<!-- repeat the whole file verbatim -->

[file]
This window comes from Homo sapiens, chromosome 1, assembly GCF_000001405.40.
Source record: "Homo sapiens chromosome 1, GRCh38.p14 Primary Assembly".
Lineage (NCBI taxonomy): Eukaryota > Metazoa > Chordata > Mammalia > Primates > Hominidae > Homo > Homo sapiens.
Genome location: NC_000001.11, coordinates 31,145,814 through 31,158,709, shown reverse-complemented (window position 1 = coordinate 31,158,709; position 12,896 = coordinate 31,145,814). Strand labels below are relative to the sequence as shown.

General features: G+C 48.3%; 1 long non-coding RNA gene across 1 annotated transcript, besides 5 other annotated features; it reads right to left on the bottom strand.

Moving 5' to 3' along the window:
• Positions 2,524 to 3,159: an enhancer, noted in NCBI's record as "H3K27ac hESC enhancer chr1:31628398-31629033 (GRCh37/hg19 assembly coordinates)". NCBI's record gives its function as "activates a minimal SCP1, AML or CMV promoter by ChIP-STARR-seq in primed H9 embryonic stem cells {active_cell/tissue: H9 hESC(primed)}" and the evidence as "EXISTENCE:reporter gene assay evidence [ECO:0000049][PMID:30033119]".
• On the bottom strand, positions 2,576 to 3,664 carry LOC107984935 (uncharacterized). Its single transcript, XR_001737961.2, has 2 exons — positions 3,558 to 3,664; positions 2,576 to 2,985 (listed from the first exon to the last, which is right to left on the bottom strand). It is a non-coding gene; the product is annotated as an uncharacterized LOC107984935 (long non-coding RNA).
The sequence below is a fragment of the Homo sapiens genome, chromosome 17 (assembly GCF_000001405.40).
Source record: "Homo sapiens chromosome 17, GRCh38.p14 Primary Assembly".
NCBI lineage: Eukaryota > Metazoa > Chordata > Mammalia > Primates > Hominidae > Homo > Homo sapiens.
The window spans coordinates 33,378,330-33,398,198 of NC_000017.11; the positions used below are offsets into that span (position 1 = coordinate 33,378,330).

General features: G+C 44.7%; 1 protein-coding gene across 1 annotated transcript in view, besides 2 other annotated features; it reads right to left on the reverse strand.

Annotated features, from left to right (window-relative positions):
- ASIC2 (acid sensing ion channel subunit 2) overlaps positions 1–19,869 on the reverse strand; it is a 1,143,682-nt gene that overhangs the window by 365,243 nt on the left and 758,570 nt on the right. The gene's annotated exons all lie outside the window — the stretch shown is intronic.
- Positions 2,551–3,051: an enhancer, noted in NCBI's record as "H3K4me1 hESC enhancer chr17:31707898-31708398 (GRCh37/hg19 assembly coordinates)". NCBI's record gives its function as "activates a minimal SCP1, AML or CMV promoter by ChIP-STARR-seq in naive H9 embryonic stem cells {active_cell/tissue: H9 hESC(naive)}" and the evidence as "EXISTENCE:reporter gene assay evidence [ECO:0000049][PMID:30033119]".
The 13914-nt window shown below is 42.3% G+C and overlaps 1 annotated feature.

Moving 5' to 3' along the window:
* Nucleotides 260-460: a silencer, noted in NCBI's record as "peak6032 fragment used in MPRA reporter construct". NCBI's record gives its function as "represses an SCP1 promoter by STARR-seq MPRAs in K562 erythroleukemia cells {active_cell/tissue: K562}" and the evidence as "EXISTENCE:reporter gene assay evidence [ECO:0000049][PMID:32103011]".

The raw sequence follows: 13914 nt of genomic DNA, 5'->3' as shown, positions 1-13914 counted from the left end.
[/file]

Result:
This window comes from Homo sapiens, chromosome 1, assembly GCF_000001405.40.
Source record: "Homo sapiens chromosome 1, GRCh38.p14 Primary Assembly".
Lineage (NCBI taxonomy): Eukaryota > Metazoa > Chordata > Mammalia > Primates > Hominidae > Homo > Homo sapiens.
Genome location: NC_000001.11, coordinates 31,145,814 through 31,158,709, shown reverse-complemented (window position 1 = coordinate 31,158,709; position 12,896 = coordinate 31,145,814). Strand labels below are relative to the sequence as shown.

General features: G+C 48.3%; 1 long non-coding RNA gene across 1 annotated transcript, besides 5 other annotated features; it reads right to left on the bottom strand.

Moving 5' to 3' along the window:
• Positions 2,524 to 3,159: an enhancer, noted in NCBI's record as "H3K27ac hESC enhancer chr1:31628398-31629033 (GRCh37/hg19 assembly coordinates)". NCBI's record gives its function as "activates a minimal SCP1, AML or CMV promoter by ChIP-STARR-seq in primed H9 embryonic stem cells {active_cell/tissue: H9 hESC(primed)}" and the evidence as "EXISTENCE:reporter gene assay evidence [ECO:0000049][PMID:30033119]".
• On the bottom strand, positions 2,576 to 3,664 carry LOC107984935 (uncharacterized). Its single transcript, XR_001737961.2, has 2 exons — positions 3,558 to 3,664; positions 2,576 to 2,985 (listed from the first exon to the last, which is right to left on the bottom strand). It is a non-coding gene; the product is annotated as an uncharacterized LOC107984935 (long non-coding RNA).
The sequence below is a fragment of the Homo sapiens genome, chromosome 17 (assembly GCF_000001405.40).
Source record: "Homo sapiens chromosome 17, GRCh38.p14 Primary Assembly".
NCBI lineage: Eukaryota > Metazoa > Chordata > Mammalia > Primates > Hominidae > Homo > Homo sapiens.
The window spans coordinates 33,378,330-33,398,198 of NC_000017.11; the positions used below are offsets into that span (position 1 = coordinate 33,378,330).

General features: G+C 44.7%; 1 protein-coding gene across 1 annotated transcript in view, besides 2 other annotated features; it reads right to left on the reverse strand.

Annotated features, from left to right (window-relative positions):
- ASIC2 (acid sensing ion channel subunit 2) overlaps positions 1–19,869 on the reverse strand; it is a 1,143,682-nt gene that overhangs the window by 365,243 nt on the left and 758,570 nt on the right. The gene's annotated exons all lie outside the window — the stretch shown is intronic.
- Positions 2,551–3,051: an enhancer, noted in NCBI's record as "H3K4me1 hESC enhancer chr17:31707898-31708398 (GRCh37/hg19 assembly coordinates)". NCBI's record gives its function as "activates a minimal SCP1, AML or CMV promoter by ChIP-STARR-seq in naive H9 embryonic stem cells {active_cell/tissue: H9 hESC(naive)}" and the evidence as "EXISTENCE:reporter gene assay evidence [ECO:0000049][PMID:30033119]".
The 13914-nt window shown below is 42.3% G+C and overlaps 1 annotated feature.

Moving 5' to 3' along the window:
* Nucleotides 260-460: a silencer, noted in NCBI's record as "peak6032 fragment used in MPRA reporter construct". NCBI's record gives its function as "represses an SCP1 promoter by STARR-seq MPRAs in K562 erythroleukemia cells {active_cell/tissue: K562}" and the evidence as "EXISTENCE:reporter gene assay evidence [ECO:0000049][PMID:32103011]".

The raw sequence follows: 13914 nt of genomic DNA, 5'->3' as shown, positions 1-13914 counted from the left end.